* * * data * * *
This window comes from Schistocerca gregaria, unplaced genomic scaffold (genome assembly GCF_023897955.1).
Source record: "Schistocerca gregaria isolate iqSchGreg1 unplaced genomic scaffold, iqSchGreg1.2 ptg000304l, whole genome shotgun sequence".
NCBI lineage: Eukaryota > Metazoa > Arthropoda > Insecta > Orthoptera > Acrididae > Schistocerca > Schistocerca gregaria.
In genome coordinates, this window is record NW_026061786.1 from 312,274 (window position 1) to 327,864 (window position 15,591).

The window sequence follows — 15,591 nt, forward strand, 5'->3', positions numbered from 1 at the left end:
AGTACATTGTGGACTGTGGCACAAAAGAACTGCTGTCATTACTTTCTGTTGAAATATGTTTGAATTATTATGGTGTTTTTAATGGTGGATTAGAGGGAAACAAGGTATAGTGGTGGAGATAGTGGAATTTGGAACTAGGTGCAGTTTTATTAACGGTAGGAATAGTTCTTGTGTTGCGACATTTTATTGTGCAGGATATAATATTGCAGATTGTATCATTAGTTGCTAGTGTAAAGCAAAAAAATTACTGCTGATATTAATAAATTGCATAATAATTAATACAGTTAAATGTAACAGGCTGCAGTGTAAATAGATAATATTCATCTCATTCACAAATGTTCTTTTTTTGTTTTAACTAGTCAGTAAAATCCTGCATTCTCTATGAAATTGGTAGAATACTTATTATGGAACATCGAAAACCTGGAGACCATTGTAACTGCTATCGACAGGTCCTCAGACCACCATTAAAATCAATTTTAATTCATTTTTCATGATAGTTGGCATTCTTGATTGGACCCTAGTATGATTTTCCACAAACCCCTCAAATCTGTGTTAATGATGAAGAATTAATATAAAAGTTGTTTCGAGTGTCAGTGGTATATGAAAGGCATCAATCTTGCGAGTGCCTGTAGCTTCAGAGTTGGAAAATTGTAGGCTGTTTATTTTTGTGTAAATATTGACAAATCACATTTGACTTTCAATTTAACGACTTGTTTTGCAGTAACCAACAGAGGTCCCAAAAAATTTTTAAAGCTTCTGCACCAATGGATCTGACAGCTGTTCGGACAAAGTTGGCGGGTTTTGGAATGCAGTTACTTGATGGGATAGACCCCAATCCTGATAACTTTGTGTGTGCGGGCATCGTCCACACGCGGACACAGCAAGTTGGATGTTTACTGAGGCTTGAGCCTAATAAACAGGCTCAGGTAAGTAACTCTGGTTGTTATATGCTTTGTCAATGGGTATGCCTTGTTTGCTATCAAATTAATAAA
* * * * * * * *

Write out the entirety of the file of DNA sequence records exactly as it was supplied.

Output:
This window comes from Schistocerca gregaria, unplaced genomic scaffold (genome assembly GCF_023897955.1).
Source record: "Schistocerca gregaria isolate iqSchGreg1 unplaced genomic scaffold, iqSchGreg1.2 ptg000304l, whole genome shotgun sequence".
NCBI lineage: Eukaryota > Metazoa > Arthropoda > Insecta > Orthoptera > Acrididae > Schistocerca > Schistocerca gregaria.
In genome coordinates, this window is record NW_026061786.1 from 312,274 (window position 1) to 327,864 (window position 15,591).

The window sequence follows — 15,591 nt, forward strand, 5'->3', positions numbered from 1 at the left end:
AGTACATTGTGGACTGTGGCACAAAAGAACTGCTGTCATTACTTTCTGTTGAAATATGTTTGAATTATTATGGTGTTTTTAATGGTGGATTAGAGGGAAACAAGGTATAGTGGTGGAGATAGTGGAATTTGGAACTAGGTGCAGTTTTATTAACGGTAGGAATAGTTCTTGTGTTGCGACATTTTATTGTGCAGGATATAATATTGCAGATTGTATCATTAGTTGCTAGTGTAAAGCAAAAAAATTACTGCTGATATTAATAAATTGCATAATAATTAATACAGTTAAATGTAACAGGCTGCAGTGTAAATAGATAATATTCATCTCATTCACAAATGTTCTTTTTTTGTTTTAACTAGTCAGTAAAATCCTGCATTCTCTATGAAATTGGTAGAATACTTATTATGGAACATCGAAAACCTGGAGACCATTGTAACTGCTATCGACAGGTCCTCAGACCACCATTAAAATCAATTTTAATTCATTTTTCATGATAGTTGGCATTCTTGATTGGACCCTAGTATGATTTTCCACAAACCCCTCAAATCTGTGTTAATGATGAAGAATTAATATAAAAGTTGTTTCGAGTGTCAGTGGTATATGAAAGGCATCAATCTTGCGAGTGCCTGTAGCTTCAGAGTTGGAAAATTGTAGGCTGTTTATTTTTGTGTAAATATTGACAAATCACATTTGACTTTCAATTTAACGACTTGTTTTGCAGTAACCAACAGAGGTCCCAAAAAATTTTTAAAGCTTCTGCACCAATGGATCTGACAGCTGTTCGGACAAAGTTGGCGGGTTTTGGAATGCAGTTACTTGATGGGATAGACCCCAATCCTGATAACTTTGTGTGTGCGGGCATCGTCCACACGCGGACACAGCAAGTTGGATGTTTACTGAGGCTTGAGCCTAATAAACAGGCTCAGGTAAGTAACTCTGGTTGTTATATGCTTTGTCAATGGGTATGCCTTGTTTGCTATCAAATTAATAAA